For many Canadian families, the Labour Day long weekend marks the end of summer and is a time for family gatherings, special events and barbecues. In the midst of our celebrations it is, unfortunately, too easy to forget why there is a Labour Day, and why we should acknowledge it as a special day.
The statutory holiday we now enjoy was created in 1894 only because workers demanded recognition of their right to be recognized as legitimate partners in the economy and in society. In 1872 when Toronto printers went on strike for a nine-hour day, they learned that their organization was illegal — a union by whatever name was regarded as a criminal conspiracy.
The prime minister, John A. MacDonald, for reasons not entirely noble, introduced legislation to make unions legal. There were enough ongoing disputes in the years following that the government established a Royal Commission that recommended the unions’ right to exist, to organize and to withdraw their labour. As the commission reported, the person who sells his or her labour, should, in selling, be “on an equality with the one who buys it.”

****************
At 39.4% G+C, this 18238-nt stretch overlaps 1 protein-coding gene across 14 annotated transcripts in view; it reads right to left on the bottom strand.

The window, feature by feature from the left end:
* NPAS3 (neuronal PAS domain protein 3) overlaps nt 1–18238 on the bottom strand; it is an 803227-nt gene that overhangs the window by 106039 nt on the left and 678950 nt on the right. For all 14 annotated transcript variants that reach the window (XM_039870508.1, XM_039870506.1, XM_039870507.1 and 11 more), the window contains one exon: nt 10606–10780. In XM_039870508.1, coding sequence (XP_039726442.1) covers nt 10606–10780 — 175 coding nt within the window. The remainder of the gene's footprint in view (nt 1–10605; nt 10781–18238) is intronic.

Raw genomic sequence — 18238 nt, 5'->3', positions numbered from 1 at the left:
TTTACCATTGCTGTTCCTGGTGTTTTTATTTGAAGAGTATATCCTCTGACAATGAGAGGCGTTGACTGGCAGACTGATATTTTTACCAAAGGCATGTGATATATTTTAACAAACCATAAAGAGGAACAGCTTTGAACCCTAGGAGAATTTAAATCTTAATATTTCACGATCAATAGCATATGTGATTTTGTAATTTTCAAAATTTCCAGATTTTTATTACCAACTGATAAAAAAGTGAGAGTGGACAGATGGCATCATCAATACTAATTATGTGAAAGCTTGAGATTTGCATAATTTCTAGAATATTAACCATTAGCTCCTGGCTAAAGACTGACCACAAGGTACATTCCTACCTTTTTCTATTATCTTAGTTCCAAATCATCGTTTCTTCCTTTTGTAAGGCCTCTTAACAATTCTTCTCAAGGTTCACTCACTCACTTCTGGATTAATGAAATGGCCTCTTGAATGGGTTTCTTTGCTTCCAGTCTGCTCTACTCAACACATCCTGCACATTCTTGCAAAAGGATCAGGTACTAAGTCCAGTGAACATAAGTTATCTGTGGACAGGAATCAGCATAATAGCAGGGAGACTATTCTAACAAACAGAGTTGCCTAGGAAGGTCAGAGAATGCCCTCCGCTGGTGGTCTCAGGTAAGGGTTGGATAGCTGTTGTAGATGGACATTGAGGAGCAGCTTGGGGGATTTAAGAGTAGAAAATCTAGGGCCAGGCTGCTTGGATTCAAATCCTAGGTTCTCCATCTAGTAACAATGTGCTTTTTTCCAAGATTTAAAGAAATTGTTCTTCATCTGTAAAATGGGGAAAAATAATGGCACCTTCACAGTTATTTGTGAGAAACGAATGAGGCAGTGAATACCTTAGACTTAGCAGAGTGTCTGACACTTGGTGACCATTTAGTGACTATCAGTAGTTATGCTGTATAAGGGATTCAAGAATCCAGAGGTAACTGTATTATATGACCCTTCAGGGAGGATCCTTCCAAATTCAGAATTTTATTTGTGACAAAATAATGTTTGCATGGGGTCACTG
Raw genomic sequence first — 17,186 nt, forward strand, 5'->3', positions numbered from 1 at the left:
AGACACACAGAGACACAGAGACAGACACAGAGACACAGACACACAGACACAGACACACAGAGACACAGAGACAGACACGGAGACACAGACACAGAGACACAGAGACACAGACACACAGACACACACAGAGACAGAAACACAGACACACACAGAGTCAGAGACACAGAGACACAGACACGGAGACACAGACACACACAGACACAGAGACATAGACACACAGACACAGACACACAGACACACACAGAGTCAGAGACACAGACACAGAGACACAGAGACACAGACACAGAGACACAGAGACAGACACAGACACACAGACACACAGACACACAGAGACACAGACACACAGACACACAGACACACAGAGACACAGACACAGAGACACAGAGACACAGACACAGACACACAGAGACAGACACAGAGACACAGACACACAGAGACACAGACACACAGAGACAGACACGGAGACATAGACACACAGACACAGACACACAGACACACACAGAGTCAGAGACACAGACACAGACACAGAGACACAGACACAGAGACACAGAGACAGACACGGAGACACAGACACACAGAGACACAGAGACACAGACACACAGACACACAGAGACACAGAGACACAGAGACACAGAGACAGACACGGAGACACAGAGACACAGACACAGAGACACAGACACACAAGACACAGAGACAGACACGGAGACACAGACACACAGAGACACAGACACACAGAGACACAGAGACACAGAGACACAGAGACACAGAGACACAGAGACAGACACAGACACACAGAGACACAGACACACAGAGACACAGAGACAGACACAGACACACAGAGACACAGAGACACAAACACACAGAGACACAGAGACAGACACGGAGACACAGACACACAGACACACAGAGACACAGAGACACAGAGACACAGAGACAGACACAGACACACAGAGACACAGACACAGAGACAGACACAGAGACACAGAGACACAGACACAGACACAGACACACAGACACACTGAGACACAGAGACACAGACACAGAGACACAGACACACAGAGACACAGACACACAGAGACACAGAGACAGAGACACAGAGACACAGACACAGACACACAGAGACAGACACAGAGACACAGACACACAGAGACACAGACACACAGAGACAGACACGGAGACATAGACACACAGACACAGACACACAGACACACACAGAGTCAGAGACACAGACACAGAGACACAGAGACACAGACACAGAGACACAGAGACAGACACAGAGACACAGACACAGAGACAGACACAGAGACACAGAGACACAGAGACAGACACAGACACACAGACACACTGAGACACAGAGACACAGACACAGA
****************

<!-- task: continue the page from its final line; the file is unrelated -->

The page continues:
On Labour Day this September we should be celebrating that right, and all those who fought and continue to fight for the hard-earned advantages that have resulted from the introduction of MacDonald’s legislation.
I am the NDP candidate for Cowichan-Malahat-Langford, and my party was created in 1961 in partnership with the Canadian Labour Congress, to ensure that the legitimate rights of working people would be recognized.
I have worked in both union and non-union environments, and am mindful of the huge contributions the labour movement has made to Canadian society. They were in the forefront of all the battles: minimum wages, overtime pay, workplace safety standards, maternity and paternity leave, and protection from discrimination and harassment.
As constituency assistant to our MP, Jean Crowder, I became acutely aware that we need to continue to work hard today to protect the rights we have already won, and to win new rights for all workers. Not only is the gap between rich and poor widening, but incomes are stagnant, our social safety net is weakening, and families must work harder every day just to get by.
Thank goodness the labour movement is still fighting for gains we can make for society as a whole.